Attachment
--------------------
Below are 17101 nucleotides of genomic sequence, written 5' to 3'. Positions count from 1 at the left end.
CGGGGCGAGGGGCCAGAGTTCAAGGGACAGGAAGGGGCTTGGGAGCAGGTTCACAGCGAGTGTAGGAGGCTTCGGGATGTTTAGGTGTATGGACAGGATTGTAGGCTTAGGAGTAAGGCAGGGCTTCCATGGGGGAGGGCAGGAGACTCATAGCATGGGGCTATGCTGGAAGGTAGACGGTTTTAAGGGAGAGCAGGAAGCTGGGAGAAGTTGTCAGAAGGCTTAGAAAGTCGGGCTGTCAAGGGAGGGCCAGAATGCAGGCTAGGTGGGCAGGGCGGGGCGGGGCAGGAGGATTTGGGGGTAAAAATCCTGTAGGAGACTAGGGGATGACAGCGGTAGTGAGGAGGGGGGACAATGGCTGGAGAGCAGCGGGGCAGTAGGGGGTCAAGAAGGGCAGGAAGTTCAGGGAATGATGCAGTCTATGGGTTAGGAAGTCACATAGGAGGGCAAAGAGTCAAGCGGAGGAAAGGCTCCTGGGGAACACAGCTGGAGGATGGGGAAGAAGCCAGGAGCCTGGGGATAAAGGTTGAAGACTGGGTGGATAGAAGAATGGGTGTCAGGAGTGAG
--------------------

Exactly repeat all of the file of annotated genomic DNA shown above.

Below are 17101 nucleotides of genomic sequence, written 5' to 3'. Positions count from 1 at the left end.
CGGGGCGAGGGGCCAGAGTTCAAGGGACAGGAAGGGGCTTGGGAGCAGGTTCACAGCGAGTGTAGGAGGCTTCGGGATGTTTAGGTGTATGGACAGGATTGTAGGCTTAGGAGTAAGGCAGGGCTTCCATGGGGGAGGGCAGGAGACTCATAGCATGGGGCTATGCTGGAAGGTAGACGGTTTTAAGGGAGAGCAGGAAGCTGGGAGAAGTTGTCAGAAGGCTTAGAAAGTCGGGCTGTCAAGGGAGGGCCAGAATGCAGGCTAGGTGGGCAGGGCGGGGCGGGGCAGGAGGATTTGGGGGTAAAAATCCTGTAGGAGACTAGGGGATGACAGCGGTAGTGAGGAGGGGGGACAATGGCTGGAGAGCAGCGGGGCAGTAGGGGGTCAAGAAGGGCAGGAAGTTCAGGGAATGATGCAGTCTATGGGTTAGGAAGTCACATAGGAGGGCAAAGAGTCAAGCGGAGGAAAGGCTCCTGGGGAACACAGCTGGAGGATGGGGAAGAAGCCAGGAGCCTGGGGATAAAGGTTGAAGACTGGGTGGATAGAAGAATGGGTGTCAGGAGTGAG